EASTBOURNE MP, Stephen Lloyd, yesterday persuaded Parliament to hold an adjournment debate on the reconfiguration of the NHS in Sussex, notably the future of the DGH and Conquest Hospitals.
The debate, held in the Westminster Hall, was attended by the Minister of Health, Simon Burns, Mr Burns said it was the local NHS driving the changes, and the best way to express concerns was through the official consultation.
He said: “For the vast majority of services, improvements can be made without significantly changing the way we provide the service.
“However, we believe some services do require significant change to make the necessary quality and safety improvements,” it said in a statement.
“The NHS Sussex Board, working with the boards of East Sussex Healthcare NHS Trust and the local clinical commissioning groups, has agreed to consultation on three specific areas where we believe improvements can be made - stroke care, orthopaedic care and general surgery.”
Here is the full text of Mr Lloyd’s speech to MPs.
“I am also gratified that the Speaker has given me an opportunity to address an important local issue, in particular the proposed re-configuration of my own local Sussex NHS Trust – ESHT; the East Sussex Hospitals Trust.
Across Sussex though, a number of re-configurations have already taken place, such as the transfer within the Western Sussex Hospitals Trust, of inpatient elderly care and orthopaedics moved from Southlands Hospital to Worthing in March of this year.
It should be noted that it appears the latest direction of travel for Southlands is for it to become a day surgery and outpatients only hospital. Not something I expect many local residents would agree with.
However, more locally, I’d like to give some detail about the proposed changes to my own local Trust and hospital. The Eastbourne DGH.
Four or five years ago, the then Trust Board wished to downgrade maternity at DGH, whilst maintaining consultant-led maternity at our sister hospital in the Trust; the Conquest in Hastings. There was a substantial campaign, cross party, against these proposals.
Eventually it was referred to the IRP – the Independent Reconfiguration Panel – for consideration.
They found against the proposals and the Trusts proposed strategy was sent to the then Secretary of State for a decision. He, I am glad to say, backed the IRP and our campaign to retain consultant-led maternity on both sites.
There were, of course, a number of reasons the IRP found against the Trust Managers, but essentially the main reason was the poor road link between Hastings and Eastbourne would have meant that a blue light ambulance would potentially take upwards of 50 minutes from hospital to hospital. And it was considered this was too long a time, from a patient safety perspective, for a mother who faced a complicated birth.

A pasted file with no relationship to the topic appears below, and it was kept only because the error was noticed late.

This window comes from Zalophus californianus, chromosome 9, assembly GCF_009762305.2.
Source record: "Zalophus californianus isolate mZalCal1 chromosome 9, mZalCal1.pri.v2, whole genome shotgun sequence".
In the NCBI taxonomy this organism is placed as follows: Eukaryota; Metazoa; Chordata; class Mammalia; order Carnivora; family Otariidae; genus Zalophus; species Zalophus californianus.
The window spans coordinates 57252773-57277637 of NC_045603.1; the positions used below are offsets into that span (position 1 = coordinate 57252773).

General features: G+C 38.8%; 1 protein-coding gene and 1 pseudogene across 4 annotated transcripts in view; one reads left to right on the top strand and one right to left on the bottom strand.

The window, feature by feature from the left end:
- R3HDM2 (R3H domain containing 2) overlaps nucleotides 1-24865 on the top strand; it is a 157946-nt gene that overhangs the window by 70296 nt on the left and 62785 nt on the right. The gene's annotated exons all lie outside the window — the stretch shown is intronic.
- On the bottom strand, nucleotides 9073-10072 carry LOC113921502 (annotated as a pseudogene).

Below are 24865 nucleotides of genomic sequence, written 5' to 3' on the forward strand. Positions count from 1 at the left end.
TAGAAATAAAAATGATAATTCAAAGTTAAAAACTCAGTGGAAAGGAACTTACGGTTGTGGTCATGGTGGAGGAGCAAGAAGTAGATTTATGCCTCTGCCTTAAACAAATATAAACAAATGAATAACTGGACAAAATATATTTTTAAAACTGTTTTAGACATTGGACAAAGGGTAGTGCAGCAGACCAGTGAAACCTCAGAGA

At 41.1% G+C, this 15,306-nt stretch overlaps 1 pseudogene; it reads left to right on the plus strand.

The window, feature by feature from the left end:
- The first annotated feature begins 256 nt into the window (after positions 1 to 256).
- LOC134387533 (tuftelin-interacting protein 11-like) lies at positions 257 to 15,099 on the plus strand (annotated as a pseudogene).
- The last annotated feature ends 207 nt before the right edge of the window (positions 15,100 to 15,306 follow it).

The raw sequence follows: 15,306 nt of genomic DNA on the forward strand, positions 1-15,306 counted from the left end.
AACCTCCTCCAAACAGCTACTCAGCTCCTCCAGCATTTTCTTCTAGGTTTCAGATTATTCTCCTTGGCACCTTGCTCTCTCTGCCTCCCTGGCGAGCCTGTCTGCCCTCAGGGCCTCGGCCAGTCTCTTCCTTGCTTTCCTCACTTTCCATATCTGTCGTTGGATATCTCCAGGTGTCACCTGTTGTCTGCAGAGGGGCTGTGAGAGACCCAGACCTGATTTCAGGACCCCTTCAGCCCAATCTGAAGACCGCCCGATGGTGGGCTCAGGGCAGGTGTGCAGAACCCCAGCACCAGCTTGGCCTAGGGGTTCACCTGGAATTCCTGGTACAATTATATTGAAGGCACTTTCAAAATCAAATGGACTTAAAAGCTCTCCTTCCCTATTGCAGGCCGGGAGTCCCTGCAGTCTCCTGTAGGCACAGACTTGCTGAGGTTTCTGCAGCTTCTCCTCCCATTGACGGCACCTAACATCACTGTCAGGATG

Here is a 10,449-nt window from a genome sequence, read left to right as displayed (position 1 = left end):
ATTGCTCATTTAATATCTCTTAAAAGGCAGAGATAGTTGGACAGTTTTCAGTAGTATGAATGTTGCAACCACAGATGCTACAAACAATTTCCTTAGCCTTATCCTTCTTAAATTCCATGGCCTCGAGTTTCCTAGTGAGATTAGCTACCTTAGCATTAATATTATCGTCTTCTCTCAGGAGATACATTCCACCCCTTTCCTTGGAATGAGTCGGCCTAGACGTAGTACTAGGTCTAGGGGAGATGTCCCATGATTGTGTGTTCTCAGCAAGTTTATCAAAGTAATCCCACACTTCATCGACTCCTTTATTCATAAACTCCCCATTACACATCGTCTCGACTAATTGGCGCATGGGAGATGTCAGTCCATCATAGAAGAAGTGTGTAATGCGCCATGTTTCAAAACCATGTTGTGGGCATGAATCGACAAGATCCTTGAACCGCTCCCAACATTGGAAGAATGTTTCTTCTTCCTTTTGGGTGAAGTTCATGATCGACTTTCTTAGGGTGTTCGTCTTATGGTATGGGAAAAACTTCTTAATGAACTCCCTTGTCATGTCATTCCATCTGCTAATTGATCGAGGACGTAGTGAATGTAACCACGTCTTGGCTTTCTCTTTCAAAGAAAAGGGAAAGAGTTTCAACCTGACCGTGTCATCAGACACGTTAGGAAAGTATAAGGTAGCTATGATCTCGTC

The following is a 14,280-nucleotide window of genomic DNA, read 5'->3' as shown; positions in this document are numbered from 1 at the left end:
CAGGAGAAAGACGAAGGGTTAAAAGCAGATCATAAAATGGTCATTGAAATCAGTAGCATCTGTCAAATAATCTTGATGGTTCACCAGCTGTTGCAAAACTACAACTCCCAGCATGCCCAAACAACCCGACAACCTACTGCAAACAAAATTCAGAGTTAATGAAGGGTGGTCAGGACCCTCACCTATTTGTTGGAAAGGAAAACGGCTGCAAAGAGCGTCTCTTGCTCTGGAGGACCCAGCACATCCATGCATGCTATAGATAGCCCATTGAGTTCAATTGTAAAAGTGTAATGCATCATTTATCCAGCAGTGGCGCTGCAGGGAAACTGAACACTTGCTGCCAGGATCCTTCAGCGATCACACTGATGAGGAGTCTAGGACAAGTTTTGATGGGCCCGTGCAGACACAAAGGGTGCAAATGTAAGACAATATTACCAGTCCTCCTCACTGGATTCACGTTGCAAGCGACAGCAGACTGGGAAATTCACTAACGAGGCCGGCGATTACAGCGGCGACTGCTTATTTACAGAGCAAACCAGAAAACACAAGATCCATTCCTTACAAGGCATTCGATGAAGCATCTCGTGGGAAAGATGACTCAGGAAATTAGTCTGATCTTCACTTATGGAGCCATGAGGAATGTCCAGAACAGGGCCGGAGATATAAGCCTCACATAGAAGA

You can imagine my surprise therefore, a few weeks ago, that the new Trust Board are again recommending a similar change. Or to be precise: ‘Consultant-led (maternity) unit on one site and Midwifery led unit on the other site’
And for the record; the road links between the DGH and the Conquest Hospitals are even worse than they were when the IRP found in our favour!
That is not all: they are also recommending significant further changes to trauma and orthopaedics, General Surgery, Stroke Delivery, Emergency Care, Acute Medicine, Cardiology, Paediatrics and Child Health. All of these along with maternity!
Now I am no medical expert but even I can see that some of these proposals, if carried through, would lead to a substantial downgrade of core service at the Eastbourne DGH.
This is a much loved hospital in one of the fastest growing towns in the South East; and a town where the fastest growing age group is 25 to 45.
I am not prepared to stand idly by and allow this to happen.
Eastbourne and the surrounding area are not prepared to, all of the political party’s, the business community and the voluntary sector are also not prepared to stand idly by.
We will fight these proposals vigorously and tenaciously and I cannot emphasise this strongly enough to the Minister!
Let me flesh out just a little of what we believe the consequences will be if we lose this fight:
1/ Travel distance; 50 minutes travel time which even with the new Bexhill-Hastings planned bypass will reduce by only 5.5 minutes. Still way outside the guidance from the Royal College for mothers giving birth, as was agreed by the IRP and Secretary of State, five years or so ago.
2/ Whilst I wholly accept that very specialised surgery, for instance, children’s cardiac surgery is better in fewer centres; Sussex patients need good quality care for simple conditions and why would the Department of Health encourage ‘care closer to home’ - then sanction massive movement of patients which would be an inevitable consequence of some of the proposed changes?